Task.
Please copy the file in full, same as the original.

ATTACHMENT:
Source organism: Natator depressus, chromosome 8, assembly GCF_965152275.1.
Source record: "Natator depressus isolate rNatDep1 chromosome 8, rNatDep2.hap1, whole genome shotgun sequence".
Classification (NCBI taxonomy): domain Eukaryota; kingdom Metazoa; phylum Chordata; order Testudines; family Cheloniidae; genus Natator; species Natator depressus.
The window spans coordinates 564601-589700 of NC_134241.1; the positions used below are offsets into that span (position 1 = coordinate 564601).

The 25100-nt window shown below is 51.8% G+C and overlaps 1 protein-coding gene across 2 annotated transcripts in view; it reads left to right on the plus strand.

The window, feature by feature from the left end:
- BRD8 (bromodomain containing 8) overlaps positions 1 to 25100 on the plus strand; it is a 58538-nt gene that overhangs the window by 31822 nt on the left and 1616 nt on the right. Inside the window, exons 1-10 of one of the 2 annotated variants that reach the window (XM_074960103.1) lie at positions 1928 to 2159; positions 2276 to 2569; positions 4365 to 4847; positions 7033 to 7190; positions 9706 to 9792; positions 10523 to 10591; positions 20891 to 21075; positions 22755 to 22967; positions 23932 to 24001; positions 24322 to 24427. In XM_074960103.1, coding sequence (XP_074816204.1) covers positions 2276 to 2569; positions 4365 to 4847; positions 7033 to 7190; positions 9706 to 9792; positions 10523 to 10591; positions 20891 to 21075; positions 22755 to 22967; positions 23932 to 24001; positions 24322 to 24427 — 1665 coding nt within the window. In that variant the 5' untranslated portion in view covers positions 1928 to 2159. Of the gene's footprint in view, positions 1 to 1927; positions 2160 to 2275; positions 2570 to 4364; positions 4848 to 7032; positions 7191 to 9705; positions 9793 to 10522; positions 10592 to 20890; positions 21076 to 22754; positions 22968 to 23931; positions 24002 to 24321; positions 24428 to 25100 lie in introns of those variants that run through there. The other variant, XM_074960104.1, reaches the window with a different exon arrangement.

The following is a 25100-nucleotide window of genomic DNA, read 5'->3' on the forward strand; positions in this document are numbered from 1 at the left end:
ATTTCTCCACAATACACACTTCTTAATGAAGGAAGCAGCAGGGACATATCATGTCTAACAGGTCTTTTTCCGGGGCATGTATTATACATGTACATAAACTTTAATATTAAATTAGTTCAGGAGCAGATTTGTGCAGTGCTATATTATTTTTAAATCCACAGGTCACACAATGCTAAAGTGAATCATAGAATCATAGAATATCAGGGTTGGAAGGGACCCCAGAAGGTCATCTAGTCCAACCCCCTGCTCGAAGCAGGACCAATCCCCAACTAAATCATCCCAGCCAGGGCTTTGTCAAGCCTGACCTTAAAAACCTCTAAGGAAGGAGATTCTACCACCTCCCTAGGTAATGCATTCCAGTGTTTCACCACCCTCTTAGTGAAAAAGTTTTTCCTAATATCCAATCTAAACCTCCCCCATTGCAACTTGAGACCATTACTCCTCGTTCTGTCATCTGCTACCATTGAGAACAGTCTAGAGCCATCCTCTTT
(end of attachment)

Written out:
Source organism: Natator depressus, chromosome 8, assembly GCF_965152275.1.
Source record: "Natator depressus isolate rNatDep1 chromosome 8, rNatDep2.hap1, whole genome shotgun sequence".
Classification (NCBI taxonomy): domain Eukaryota; kingdom Metazoa; phylum Chordata; order Testudines; family Cheloniidae; genus Natator; species Natator depressus.
The window spans coordinates 564601-589700 of NC_134241.1; the positions used below are offsets into that span (position 1 = coordinate 564601).

The 25100-nt window shown below is 51.8% G+C and overlaps 1 protein-coding gene across 2 annotated transcripts in view; it reads left to right on the plus strand.

The window, feature by feature from the left end:
- BRD8 (bromodomain containing 8) overlaps positions 1 to 25100 on the plus strand; it is a 58538-nt gene that overhangs the window by 31822 nt on the left and 1616 nt on the right. Inside the window, exons 1-10 of one of the 2 annotated variants that reach the window (XM_074960103.1) lie at positions 1928 to 2159; positions 2276 to 2569; positions 4365 to 4847; positions 7033 to 7190; positions 9706 to 9792; positions 10523 to 10591; positions 20891 to 21075; positions 22755 to 22967; positions 23932 to 24001; positions 24322 to 24427. In XM_074960103.1, coding sequence (XP_074816204.1) covers positions 2276 to 2569; positions 4365 to 4847; positions 7033 to 7190; positions 9706 to 9792; positions 10523 to 10591; positions 20891 to 21075; positions 22755 to 22967; positions 23932 to 24001; positions 24322 to 24427 — 1665 coding nt within the window. In that variant the 5' untranslated portion in view covers positions 1928 to 2159. Of the gene's footprint in view, positions 1 to 1927; positions 2160 to 2275; positions 2570 to 4364; positions 4848 to 7032; positions 7191 to 9705; positions 9793 to 10522; positions 10592 to 20890; positions 21076 to 22754; positions 22968 to 23931; positions 24002 to 24321; positions 24428 to 25100 lie in introns of those variants that run through there. The other variant, XM_074960104.1, reaches the window with a different exon arrangement.

The following is a 25100-nucleotide window of genomic DNA, read 5'->3' on the forward strand; positions in this document are numbered from 1 at the left end:
ATTTCTCCACAATACACACTTCTTAATGAAGGAAGCAGCAGGGACATATCATGTCTAACAGGTCTTTTTCCGGGGCATGTATTATACATGTACATAAACTTTAATATTAAATTAGTTCAGGAGCAGATTTGTGCAGTGCTATATTATTTTTAAATCCACAGGTCACACAATGCTAAAGTGAATCATAGAATCATAGAATATCAGGGTTGGAAGGGACCCCAGAAGGTCATCTAGTCCAACCCCCTGCTCGAAGCAGGACCAATCCCCAACTAAATCATCCCAGCCAGGGCTTTGTCAAGCCTGACCTTAAAAACCTCTAAGGAAGGAGATTCTACCACCTCCCTAGGTAATGCATTCCAGTGTTTCACCACCCTCTTAGTGAAAAAGTTTTTCCTAATATCCAATCTAAACCTCCCCCATTGCAACTTGAGACCATTACTCCTCGTTCTGTCATCTGCTACCATTGAGAACAGTCTAGAGCCATCCTCTTT